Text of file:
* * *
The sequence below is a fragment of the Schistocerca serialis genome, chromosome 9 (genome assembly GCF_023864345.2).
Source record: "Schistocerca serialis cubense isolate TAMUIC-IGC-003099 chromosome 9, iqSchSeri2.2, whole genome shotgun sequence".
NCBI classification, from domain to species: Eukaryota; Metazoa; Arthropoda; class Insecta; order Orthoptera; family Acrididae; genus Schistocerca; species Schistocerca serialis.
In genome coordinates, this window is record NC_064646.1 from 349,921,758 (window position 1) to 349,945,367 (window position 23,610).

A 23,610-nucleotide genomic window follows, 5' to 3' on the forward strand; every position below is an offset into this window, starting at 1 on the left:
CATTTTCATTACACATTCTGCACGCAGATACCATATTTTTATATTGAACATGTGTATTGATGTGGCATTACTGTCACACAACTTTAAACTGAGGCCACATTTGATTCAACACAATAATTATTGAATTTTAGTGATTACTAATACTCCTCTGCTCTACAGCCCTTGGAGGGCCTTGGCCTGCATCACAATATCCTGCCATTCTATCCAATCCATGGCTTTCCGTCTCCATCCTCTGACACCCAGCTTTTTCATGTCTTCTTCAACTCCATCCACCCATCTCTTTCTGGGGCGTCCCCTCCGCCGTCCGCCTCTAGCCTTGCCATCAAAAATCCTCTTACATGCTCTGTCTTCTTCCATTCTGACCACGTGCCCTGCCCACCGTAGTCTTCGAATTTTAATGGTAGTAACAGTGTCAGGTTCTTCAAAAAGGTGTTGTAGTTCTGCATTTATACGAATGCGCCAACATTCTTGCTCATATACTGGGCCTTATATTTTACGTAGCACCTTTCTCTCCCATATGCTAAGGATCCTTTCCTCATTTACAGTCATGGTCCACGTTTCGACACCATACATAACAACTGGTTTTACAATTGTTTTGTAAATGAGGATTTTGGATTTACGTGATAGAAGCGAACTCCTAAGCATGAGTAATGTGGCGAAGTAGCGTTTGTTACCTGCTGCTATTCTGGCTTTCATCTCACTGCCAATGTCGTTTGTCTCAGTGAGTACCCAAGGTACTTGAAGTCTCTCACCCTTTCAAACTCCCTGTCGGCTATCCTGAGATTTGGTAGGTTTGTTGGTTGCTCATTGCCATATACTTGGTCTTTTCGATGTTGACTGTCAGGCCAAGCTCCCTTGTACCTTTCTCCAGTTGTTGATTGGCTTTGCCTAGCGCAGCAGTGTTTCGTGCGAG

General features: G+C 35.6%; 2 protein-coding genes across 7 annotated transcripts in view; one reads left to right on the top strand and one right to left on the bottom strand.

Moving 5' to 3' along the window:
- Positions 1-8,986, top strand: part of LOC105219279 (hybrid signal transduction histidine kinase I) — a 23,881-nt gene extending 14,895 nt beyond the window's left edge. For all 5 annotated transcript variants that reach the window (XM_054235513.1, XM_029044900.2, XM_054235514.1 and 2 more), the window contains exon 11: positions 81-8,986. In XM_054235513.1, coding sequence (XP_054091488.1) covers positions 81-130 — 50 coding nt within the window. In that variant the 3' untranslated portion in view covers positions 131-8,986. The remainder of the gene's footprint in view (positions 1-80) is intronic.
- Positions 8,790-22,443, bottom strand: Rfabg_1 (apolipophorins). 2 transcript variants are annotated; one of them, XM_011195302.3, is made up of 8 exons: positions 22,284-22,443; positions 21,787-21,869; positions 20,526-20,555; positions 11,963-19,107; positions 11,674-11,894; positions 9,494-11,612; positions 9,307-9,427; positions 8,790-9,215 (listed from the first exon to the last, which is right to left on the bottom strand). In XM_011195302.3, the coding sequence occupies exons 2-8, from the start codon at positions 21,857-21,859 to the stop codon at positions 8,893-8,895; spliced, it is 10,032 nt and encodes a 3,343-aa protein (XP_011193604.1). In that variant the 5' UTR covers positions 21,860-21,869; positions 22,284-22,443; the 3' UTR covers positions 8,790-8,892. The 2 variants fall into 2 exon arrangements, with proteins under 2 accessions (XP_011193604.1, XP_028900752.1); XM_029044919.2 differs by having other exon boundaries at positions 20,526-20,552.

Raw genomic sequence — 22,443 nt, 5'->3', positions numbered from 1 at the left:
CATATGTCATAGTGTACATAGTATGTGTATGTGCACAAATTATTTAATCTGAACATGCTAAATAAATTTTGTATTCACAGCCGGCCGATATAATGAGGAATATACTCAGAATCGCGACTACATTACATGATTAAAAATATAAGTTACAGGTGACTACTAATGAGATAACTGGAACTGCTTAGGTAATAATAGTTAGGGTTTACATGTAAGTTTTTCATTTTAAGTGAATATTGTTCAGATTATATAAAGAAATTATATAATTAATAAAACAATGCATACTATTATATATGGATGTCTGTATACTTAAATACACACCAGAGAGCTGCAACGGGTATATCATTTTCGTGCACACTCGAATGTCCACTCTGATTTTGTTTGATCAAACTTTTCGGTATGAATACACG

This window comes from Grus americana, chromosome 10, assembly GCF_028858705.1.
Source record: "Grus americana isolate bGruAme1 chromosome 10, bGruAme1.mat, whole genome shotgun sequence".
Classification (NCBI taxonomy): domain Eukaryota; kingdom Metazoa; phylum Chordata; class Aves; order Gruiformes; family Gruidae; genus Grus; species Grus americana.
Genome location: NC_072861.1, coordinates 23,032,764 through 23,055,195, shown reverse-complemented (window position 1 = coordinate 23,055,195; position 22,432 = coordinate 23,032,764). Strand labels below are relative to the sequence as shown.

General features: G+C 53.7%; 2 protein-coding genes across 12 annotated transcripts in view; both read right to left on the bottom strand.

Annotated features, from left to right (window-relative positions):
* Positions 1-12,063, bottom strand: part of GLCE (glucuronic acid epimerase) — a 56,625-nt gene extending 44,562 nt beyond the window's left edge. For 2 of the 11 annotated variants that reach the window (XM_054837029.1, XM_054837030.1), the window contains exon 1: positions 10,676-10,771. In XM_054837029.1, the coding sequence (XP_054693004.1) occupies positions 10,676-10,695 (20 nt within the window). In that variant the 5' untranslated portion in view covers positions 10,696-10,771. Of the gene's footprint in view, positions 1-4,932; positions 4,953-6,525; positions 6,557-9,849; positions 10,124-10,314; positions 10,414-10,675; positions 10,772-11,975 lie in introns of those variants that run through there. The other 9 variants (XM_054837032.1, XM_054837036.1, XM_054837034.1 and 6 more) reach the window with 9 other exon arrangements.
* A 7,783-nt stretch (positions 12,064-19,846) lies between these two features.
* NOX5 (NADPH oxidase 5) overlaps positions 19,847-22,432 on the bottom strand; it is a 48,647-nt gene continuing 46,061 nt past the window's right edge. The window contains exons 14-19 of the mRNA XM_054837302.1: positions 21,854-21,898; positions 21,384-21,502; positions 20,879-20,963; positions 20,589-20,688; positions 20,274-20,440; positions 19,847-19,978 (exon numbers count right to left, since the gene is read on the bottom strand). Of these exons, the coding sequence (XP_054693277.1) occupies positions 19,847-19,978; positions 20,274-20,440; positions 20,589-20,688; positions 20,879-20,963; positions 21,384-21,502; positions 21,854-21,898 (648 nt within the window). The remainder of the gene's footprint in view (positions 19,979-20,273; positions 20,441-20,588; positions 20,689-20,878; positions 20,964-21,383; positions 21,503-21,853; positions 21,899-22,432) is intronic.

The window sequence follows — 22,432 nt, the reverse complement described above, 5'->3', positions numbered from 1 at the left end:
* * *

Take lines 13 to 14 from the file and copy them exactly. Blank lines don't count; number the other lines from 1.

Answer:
This window comes from Grus americana, chromosome 10, assembly GCF_028858705.1.
Source record: "Grus americana isolate bGruAme1 chromosome 10, bGruAme1.mat, whole genome shotgun sequence".